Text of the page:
Convoys of vehicles and three-wheeler cabs blared their horns while their occupants waved the Sri Lanka flag in unrestrained joy, screaming their happiness as I snapped pictures of them.

Firecrackers were set off while police officers were out in full force to ensure that things did not get out of hand.

No one will ever forget the victory celebrations over the defeat of the Tamil Tigers.

Thursday, June 18, 2009

Nuwara Eliya, Little England (Sri Lanka)

The historic 100-year old post office.
Flowers in abundance in the temperate climate.

St Andrew Hotel's gardens.

Nuwara Eliya

Heritage Hotel

Whenever I told Sri Lankans that I'd be going to Nuwara Eliya they'd give me a puzzled look.

"Where?" they asked.

"Nuwara Eliya," I stressed.

"Oh, Nuwara Eliya," they said, smiling broadly as they finally understood what I was saying. And we would burst out laughing.

The crux of the problem was in my pronunciation. "Eliya" needs to be pronounced with a marked roll of the tongue.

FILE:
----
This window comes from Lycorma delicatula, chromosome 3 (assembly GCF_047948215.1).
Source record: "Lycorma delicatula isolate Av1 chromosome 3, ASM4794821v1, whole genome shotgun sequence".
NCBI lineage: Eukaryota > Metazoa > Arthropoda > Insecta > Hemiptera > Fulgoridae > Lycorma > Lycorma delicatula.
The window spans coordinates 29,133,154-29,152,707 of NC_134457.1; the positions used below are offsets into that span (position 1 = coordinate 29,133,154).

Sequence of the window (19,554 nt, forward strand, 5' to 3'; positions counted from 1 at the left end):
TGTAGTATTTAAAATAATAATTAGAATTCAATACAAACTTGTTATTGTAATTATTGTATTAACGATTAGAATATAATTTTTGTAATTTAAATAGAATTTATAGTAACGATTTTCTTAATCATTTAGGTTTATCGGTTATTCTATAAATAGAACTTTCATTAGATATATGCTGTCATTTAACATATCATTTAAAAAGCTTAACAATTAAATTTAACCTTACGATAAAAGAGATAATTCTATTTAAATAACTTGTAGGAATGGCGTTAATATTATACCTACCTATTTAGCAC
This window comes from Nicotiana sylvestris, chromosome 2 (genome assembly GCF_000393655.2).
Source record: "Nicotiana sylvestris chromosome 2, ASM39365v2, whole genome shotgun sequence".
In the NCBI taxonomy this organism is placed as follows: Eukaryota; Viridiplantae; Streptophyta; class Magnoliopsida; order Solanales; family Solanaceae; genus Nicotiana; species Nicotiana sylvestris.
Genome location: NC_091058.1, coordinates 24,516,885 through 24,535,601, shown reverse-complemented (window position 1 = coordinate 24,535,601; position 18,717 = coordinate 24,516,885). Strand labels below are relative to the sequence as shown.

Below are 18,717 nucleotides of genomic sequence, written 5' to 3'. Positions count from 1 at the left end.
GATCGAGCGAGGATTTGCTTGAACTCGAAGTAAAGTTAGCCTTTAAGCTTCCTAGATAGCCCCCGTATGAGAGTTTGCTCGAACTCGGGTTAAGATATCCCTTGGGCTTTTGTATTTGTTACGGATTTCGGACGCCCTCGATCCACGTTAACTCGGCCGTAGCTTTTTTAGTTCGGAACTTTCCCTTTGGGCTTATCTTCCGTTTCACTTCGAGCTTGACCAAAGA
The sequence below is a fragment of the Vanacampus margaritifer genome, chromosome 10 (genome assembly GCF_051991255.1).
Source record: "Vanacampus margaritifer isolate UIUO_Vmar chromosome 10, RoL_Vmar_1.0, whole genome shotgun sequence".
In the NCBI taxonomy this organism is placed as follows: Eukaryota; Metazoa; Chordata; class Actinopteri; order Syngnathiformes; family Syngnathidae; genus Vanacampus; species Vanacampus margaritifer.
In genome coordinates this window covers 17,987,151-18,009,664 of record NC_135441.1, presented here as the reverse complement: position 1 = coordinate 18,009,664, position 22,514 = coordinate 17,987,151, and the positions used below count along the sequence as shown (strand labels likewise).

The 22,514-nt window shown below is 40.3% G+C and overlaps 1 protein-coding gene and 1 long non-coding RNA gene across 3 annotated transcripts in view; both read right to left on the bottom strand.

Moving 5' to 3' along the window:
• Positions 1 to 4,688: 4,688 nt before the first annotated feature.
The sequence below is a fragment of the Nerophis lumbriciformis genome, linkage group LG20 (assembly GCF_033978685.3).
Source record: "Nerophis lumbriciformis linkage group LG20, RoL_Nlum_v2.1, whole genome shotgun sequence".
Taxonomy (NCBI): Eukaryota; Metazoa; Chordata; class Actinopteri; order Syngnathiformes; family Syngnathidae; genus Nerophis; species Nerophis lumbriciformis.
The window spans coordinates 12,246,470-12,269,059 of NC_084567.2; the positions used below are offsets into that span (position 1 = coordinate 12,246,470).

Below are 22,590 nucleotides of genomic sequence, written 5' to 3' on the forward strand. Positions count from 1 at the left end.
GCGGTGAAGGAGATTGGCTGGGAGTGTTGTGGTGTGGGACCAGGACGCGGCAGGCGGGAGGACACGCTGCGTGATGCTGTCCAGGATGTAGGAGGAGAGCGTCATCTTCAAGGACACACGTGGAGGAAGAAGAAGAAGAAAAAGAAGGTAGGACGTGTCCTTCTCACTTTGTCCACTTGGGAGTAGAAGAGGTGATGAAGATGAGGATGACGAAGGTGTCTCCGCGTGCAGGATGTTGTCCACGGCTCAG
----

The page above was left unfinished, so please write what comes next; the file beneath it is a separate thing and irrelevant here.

And then they enthused, "Oh, Little England. In Sri Lanka we call the place Little England because it's cold up there."

And cold it certainly was the three days I was there since it was raining, necessitating at least four layers of clothing. They are right in dubbing Nuwara Eliya "Little England".

When I arrived the whole town was in the midst of a victory celebration over the defeat of the Tamil Tigers. I joined them in their wild celebrations.

Sunday, June 14, 2009

Kandy to Nuwara Eliya, Sri Lanka

Tea estates in the Hill Country.

Train chugs through tea estates.

Tea plants within touching distance.

On the way to Nuwara Eliya

One of the highlights of my trip to Sri Lanka was the train ride to Nuwara Eliya, dubbed Little England by the locals for its temperate climate.